By Alan Bean
When I watch the government-shutdown-saga unfolding in slow-motion, I can’t get Father Gregory Boyle out of my mind.
Why are so many people so opposed to the Affordable Care Act that they are willing to resort to a weird kind of legislative terrorism? What is it about this unwieldy blend of free market capitalism and social democracy that is so offensive? Sure, Obamacare is a compromise stacked on a compromise; a sort of best-deal-we-could-get phenomenon that leaves no one elated. But that isn’t why the program has stirred so much primal emotion.
We are dealing with two fundamentally different ways of responding to poor people and their needs.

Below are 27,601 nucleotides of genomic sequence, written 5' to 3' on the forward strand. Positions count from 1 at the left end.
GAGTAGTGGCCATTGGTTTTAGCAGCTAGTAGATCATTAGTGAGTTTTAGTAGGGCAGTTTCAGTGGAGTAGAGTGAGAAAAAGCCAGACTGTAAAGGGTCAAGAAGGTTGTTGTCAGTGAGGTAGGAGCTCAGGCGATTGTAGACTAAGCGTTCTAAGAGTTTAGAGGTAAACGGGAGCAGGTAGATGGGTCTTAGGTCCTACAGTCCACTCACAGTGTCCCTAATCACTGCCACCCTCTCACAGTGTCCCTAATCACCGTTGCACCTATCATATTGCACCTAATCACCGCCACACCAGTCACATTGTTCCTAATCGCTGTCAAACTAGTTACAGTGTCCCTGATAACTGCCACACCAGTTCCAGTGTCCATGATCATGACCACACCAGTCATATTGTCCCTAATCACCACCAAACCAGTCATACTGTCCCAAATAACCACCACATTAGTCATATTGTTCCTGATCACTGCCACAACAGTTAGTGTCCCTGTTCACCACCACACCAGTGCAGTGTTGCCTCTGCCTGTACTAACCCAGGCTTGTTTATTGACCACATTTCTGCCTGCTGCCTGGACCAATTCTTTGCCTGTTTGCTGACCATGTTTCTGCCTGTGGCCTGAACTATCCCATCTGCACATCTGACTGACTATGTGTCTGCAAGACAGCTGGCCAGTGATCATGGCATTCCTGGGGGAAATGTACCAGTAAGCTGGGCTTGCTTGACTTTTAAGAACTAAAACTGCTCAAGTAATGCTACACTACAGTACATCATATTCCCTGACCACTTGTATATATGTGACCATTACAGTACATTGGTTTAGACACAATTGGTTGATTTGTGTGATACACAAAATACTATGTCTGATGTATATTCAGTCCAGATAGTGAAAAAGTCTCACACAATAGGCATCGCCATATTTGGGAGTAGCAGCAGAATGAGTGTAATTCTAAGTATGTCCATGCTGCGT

And that’s why Father Boyle is on my mind.
I hadn’t heard of Boyle until I heard him speak a couple of weeks ago in New Orleans. Now I find that his book, Tattoos on the Heart is the assigned reading for the JustFaith class I am teaching.
“In 1992 Homeboy Bakery is launched,” Boyle tells us, “but seven years later, in October of 1999, it burns to the ground.”
Homeboy Bakery was created with some white-guilt donation money, to create work for Latino gang-bangers in Los Angeles. When the building went up in flames, Boyle initially suspected arson.
“When I say this, people often presume I mean that gang members did it. I never thought that. Homeboy Bakery stood as a symbol of hope to every gang member in the county. That they would destroy this place of second chances didn’t make sense.”
It’s the next remark that comes to mind when I think of the train wreck in Washington: (more…)